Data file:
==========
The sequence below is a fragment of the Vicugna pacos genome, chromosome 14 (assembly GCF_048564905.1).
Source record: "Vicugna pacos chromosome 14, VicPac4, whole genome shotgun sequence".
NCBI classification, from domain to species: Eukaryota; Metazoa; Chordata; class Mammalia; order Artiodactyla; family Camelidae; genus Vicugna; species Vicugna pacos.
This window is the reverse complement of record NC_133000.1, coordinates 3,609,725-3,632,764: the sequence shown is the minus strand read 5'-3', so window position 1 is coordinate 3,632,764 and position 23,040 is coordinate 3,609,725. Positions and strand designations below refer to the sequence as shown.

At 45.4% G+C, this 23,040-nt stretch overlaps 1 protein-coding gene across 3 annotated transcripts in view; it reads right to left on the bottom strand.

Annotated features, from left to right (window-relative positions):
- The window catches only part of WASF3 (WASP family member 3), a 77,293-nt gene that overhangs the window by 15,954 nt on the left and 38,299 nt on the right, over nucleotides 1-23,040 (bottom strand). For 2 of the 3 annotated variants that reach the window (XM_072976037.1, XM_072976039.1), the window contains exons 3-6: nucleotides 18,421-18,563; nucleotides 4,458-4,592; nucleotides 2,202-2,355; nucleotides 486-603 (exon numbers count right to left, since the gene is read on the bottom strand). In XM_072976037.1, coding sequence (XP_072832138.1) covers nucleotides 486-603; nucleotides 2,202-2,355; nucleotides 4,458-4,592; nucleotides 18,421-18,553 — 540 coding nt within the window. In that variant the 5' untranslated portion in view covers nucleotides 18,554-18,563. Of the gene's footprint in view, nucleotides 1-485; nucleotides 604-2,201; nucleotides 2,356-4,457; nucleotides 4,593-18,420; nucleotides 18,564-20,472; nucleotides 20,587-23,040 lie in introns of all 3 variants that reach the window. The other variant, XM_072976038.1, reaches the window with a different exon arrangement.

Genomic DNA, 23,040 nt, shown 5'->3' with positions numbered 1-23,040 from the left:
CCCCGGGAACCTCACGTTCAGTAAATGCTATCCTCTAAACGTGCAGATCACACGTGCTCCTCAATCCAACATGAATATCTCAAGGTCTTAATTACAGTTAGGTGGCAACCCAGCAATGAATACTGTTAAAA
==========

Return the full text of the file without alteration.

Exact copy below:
The sequence below is a fragment of the Vicugna pacos genome, chromosome 14 (assembly GCF_048564905.1).
Source record: "Vicugna pacos chromosome 14, VicPac4, whole genome shotgun sequence".
NCBI classification, from domain to species: Eukaryota; Metazoa; Chordata; class Mammalia; order Artiodactyla; family Camelidae; genus Vicugna; species Vicugna pacos.
This window is the reverse complement of record NC_133000.1, coordinates 3,609,725-3,632,764: the sequence shown is the minus strand read 5'-3', so window position 1 is coordinate 3,632,764 and position 23,040 is coordinate 3,609,725. Positions and strand designations below refer to the sequence as shown.

At 45.4% G+C, this 23,040-nt stretch overlaps 1 protein-coding gene across 3 annotated transcripts in view; it reads right to left on the bottom strand.

Annotated features, from left to right (window-relative positions):
- The window catches only part of WASF3 (WASP family member 3), a 77,293-nt gene that overhangs the window by 15,954 nt on the left and 38,299 nt on the right, over nucleotides 1-23,040 (bottom strand). For 2 of the 3 annotated variants that reach the window (XM_072976037.1, XM_072976039.1), the window contains exons 3-6: nucleotides 18,421-18,563; nucleotides 4,458-4,592; nucleotides 2,202-2,355; nucleotides 486-603 (exon numbers count right to left, since the gene is read on the bottom strand). In XM_072976037.1, coding sequence (XP_072832138.1) covers nucleotides 486-603; nucleotides 2,202-2,355; nucleotides 4,458-4,592; nucleotides 18,421-18,553 — 540 coding nt within the window. In that variant the 5' untranslated portion in view covers nucleotides 18,554-18,563. Of the gene's footprint in view, nucleotides 1-485; nucleotides 604-2,201; nucleotides 2,356-4,457; nucleotides 4,593-18,420; nucleotides 18,564-20,472; nucleotides 20,587-23,040 lie in introns of all 3 variants that reach the window. The other variant, XM_072976038.1, reaches the window with a different exon arrangement.

Genomic DNA, 23,040 nt, shown 5'->3' with positions numbered 1-23,040 from the left:
CCCCGGGAACCTCACGTTCAGTAAATGCTATCCTCTAAACGTGCAGATCACACGTGCTCCTCAATCCAACATGAATATCTCAAGGTCTTAATTACAGTTAGGTGGCAACCCAGCAATGAATACTGTTAAAA